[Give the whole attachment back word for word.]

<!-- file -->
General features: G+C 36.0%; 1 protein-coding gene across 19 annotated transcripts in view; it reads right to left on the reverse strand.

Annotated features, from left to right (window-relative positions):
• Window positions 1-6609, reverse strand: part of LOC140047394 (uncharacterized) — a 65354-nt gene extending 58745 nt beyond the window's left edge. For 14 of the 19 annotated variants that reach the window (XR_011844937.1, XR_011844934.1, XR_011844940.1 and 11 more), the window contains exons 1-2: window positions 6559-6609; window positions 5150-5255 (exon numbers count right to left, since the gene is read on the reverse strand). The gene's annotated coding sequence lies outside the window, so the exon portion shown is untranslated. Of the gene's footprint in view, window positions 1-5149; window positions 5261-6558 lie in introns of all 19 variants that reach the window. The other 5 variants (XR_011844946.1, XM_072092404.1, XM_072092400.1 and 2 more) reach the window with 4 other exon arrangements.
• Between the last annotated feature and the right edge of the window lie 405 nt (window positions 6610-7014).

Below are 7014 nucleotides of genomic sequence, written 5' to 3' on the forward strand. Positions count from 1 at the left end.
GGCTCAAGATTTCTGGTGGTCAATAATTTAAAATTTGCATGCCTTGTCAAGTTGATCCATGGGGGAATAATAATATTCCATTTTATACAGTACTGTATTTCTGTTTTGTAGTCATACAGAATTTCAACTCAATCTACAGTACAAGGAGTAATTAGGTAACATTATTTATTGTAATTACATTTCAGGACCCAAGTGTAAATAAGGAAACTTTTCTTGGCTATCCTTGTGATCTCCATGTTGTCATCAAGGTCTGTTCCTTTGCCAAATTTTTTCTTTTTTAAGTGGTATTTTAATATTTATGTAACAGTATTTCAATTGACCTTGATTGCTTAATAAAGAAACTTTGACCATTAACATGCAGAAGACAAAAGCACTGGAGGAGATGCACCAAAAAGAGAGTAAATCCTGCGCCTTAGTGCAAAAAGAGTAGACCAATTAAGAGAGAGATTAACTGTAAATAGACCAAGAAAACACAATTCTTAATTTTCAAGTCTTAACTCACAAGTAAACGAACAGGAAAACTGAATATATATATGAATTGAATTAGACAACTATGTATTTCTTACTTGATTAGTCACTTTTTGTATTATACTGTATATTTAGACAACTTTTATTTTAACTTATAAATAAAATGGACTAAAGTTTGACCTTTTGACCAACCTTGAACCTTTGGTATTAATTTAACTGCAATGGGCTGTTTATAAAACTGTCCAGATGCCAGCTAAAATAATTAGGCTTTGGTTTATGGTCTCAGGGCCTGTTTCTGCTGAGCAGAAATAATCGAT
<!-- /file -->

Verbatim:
General features: G+C 36.0%; 1 protein-coding gene across 19 annotated transcripts in view; it reads right to left on the reverse strand.

Annotated features, from left to right (window-relative positions):
• Window positions 1-6609, reverse strand: part of LOC140047394 (uncharacterized) — a 65354-nt gene extending 58745 nt beyond the window's left edge. For 14 of the 19 annotated variants that reach the window (XR_011844937.1, XR_011844934.1, XR_011844940.1 and 11 more), the window contains exons 1-2: window positions 6559-6609; window positions 5150-5255 (exon numbers count right to left, since the gene is read on the reverse strand). The gene's annotated coding sequence lies outside the window, so the exon portion shown is untranslated. Of the gene's footprint in view, window positions 1-5149; window positions 5261-6558 lie in introns of all 19 variants that reach the window. The other 5 variants (XR_011844946.1, XM_072092404.1, XM_072092400.1 and 2 more) reach the window with 4 other exon arrangements.
• Between the last annotated feature and the right edge of the window lie 405 nt (window positions 6610-7014).

Below are 7014 nucleotides of genomic sequence, written 5' to 3' on the forward strand. Positions count from 1 at the left end.
GGCTCAAGATTTCTGGTGGTCAATAATTTAAAATTTGCATGCCTTGTCAAGTTGATCCATGGGGGAATAATAATATTCCATTTTATACAGTACTGTATTTCTGTTTTGTAGTCATACAGAATTTCAACTCAATCTACAGTACAAGGAGTAATTAGGTAACATTATTTATTGTAATTACATTTCAGGACCCAAGTGTAAATAAGGAAACTTTTCTTGGCTATCCTTGTGATCTCCATGTTGTCATCAAGGTCTGTTCCTTTGCCAAATTTTTTCTTTTTTAAGTGGTATTTTAATATTTATGTAACAGTATTTCAATTGACCTTGATTGCTTAATAAAGAAACTTTGACCATTAACATGCAGAAGACAAAAGCACTGGAGGAGATGCACCAAAAAGAGAGTAAATCCTGCGCCTTAGTGCAAAAAGAGTAGACCAATTAAGAGAGAGATTAACTGTAAATAGACCAAGAAAACACAATTCTTAATTTTCAAGTCTTAACTCACAAGTAAACGAACAGGAAAACTGAATATATATATGAATTGAATTAGACAACTATGTATTTCTTACTTGATTAGTCACTTTTTGTATTATACTGTATATTTAGACAACTTTTATTTTAACTTATAAATAAAATGGACTAAAGTTTGACCTTTTGACCAACCTTGAACCTTTGGTATTAATTTAACTGCAATGGGCTGTTTATAAAACTGTCCAGATGCCAGCTAAAATAATTAGGCTTTGGTTTATGGTCTCAGGGCCTGTTTCTGCTGAGCAGAAATAATCGAT